Utopian ideas can be found in many dystopias. Whether it’s the ancient secret society of Swastika Night, the fragile spaces of intimate rebellion carved out in Nineteen Eighty-four, the Savage Reservation in Brave New World, the future liberated society of The Iron Heel (excellently parodied by The Handmaid’s Tale) or District 13 in The Hunger Games, utopias-within-dystopias point to the fact that many dystopian authors do not see their worst-case scenarios as inevitable, but wrote them only to better understand the threats facing us. And while there is a courage to utopia that dystopia lacks, the courage of setting out a positive vision, there might be something to say for the courage of facing the near total absence of a positive vision.
All of the dystopias I listed above share a quality that makes them inappropriate for diagnosing the crisis Marx macabrely hinted at, the aforementioned common ruin. All of them (bar, arguably, the increasingly infertile and wretched future of Swastika Night) still depict a world containing some agency. In the latter two there is still even meaningful class conflict of a type. But a dystopia that depicts a rudderless history, that would have to be something quite different. Something altogether harder to accept or tolerate, which is perhaps why the idea has received so little in the way of elaboration since it was merely and ever-so-lightly sketched in 1848.
This thought occurred to me watching a Channel 4 News piece about a woman, Carol, who survived on £67 over six weeks following the death of her father. It prompted me to muse that the dystopias we currently sustain are far worst (more squalid and pointlessly debasing) than those whimsical ones we like to conjure against the utopias that could be. Carol’s sustained expression of defeat is something more eerie, more disturbing, more outrageous, than any fantastical story of plucky rebels overthrowing a well-designed system of oppression. And a part of that has to do with the lack of design, the lack of purpose, the mindless, grueling pain inflicted to no real end.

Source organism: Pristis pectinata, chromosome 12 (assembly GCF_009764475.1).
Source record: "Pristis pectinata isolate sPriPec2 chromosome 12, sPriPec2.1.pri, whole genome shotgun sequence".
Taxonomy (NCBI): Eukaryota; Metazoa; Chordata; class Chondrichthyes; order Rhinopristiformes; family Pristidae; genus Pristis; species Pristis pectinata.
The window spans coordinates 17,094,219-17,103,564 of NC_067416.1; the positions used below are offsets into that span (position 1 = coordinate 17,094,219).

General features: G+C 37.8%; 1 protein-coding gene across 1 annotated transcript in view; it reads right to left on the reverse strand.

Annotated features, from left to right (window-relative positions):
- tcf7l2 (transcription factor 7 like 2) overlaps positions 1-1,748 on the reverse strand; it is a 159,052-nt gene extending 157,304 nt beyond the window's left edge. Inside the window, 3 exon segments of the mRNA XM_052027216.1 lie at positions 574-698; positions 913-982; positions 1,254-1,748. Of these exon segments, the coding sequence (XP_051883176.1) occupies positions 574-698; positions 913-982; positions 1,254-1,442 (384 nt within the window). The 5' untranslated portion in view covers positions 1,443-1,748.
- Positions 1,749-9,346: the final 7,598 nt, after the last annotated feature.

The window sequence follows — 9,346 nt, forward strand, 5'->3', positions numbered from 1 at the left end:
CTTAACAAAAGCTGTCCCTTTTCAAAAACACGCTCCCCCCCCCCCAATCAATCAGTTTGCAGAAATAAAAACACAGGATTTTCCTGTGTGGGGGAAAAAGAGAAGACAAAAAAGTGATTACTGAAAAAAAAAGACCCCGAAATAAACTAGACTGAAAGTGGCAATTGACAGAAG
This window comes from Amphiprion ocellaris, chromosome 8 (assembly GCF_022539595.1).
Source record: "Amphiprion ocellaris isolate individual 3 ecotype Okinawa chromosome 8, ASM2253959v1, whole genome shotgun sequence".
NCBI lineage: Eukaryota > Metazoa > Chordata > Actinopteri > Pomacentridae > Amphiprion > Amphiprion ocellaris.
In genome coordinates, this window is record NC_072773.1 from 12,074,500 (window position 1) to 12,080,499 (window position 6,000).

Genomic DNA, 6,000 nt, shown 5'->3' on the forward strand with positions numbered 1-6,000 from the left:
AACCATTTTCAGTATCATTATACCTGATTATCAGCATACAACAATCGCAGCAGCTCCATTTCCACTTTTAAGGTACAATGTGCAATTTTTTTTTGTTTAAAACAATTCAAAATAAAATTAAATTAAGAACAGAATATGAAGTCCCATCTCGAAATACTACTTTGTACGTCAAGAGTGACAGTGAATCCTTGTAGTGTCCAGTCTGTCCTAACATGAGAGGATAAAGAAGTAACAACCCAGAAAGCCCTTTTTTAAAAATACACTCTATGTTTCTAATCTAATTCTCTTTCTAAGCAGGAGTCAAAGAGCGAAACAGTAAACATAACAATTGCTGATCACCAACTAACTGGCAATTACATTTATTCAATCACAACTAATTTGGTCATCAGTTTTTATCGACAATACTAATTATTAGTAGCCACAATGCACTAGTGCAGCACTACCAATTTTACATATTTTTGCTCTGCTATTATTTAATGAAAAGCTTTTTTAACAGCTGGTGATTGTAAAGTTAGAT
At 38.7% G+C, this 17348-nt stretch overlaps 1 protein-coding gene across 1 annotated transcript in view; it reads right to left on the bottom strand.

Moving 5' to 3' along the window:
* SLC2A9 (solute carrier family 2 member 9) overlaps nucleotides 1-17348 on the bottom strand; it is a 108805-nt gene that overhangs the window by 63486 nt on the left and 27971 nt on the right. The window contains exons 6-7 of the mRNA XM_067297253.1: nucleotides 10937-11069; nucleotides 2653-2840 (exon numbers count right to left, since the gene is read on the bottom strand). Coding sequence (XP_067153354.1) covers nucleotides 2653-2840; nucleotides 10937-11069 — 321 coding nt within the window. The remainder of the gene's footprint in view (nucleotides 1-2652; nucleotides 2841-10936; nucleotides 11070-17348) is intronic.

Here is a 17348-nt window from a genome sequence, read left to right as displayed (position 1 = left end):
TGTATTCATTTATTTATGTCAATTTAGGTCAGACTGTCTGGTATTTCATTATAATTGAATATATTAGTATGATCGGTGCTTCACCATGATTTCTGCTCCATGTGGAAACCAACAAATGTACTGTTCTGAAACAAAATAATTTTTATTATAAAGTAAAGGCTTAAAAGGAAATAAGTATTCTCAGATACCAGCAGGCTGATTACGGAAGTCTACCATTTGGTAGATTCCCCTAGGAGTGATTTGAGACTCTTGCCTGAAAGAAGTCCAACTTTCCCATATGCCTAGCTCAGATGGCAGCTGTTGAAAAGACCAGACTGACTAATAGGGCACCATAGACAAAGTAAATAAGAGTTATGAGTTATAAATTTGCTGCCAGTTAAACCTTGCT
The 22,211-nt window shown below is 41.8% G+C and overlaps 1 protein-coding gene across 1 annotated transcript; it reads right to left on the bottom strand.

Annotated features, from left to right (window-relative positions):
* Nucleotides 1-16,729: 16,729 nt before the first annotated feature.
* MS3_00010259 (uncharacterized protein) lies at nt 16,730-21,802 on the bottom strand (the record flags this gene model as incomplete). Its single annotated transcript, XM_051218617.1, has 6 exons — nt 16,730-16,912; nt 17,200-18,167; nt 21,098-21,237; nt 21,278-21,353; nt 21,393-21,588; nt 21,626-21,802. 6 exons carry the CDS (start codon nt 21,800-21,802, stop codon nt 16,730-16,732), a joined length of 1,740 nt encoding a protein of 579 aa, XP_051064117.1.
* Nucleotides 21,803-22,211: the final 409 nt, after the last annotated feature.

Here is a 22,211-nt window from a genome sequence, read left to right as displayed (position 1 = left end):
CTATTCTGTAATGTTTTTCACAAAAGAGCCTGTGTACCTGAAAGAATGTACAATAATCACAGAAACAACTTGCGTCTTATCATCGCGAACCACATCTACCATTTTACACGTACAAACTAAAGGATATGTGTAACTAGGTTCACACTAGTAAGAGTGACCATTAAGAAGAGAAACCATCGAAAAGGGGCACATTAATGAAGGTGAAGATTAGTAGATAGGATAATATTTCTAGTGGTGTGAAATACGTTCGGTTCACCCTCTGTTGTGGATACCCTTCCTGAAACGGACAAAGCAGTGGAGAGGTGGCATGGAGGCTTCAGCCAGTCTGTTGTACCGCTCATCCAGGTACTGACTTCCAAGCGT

Two quite recent computer games set up the contrast between these types of dystopias quite neatly. In 2020’s Cyberpunk 2077, evil corporations under the control of evil men inflict evil deeds while vying for power against one another. Amusingly, almost everything about this game feels like the product of a dystopia: from the danger it poses to players with epilepsy, to well documented transphobia, to the grotesque levels of exploitation of the team who made it, and the buggy, rushed mess they produced. In contrast, 2019’s Disco Elysium depicts capitalism as something that permeates the ruins of a society without a purpose, where petty racist ideology and nostalgic fantasies give glimmers of false hope to the inhabitants, and your every thought is infected by prejudices and misconceptions of others’ devising.
It is easy to dismiss the value of stories, but stories are so foundational to how we understand the world. Marx himself saw this, and deployed a rich range of gothic tropes into his writings (specters, vampires, gravediggers and the shit of ages). In contrast, there is a profound dearth of meaningful accounts of our crisis today, especially for socialists who rightly scoff at the awful narrative impasses contained in far-right nonsense about ethnostates or the desperate conviction of centrists in some great reset. But when we cannot offer even ideas at that pathetic level, we have only identified how low the bar has been set, and then failed nonetheless.
Rowan Fortune is a West London activist and student of utopia, and editor of the anthology of utopic fiction, Citizens of Nowhere, which demonstrates the genre's enduring relevance. This essay has also been published on Rowan's blog.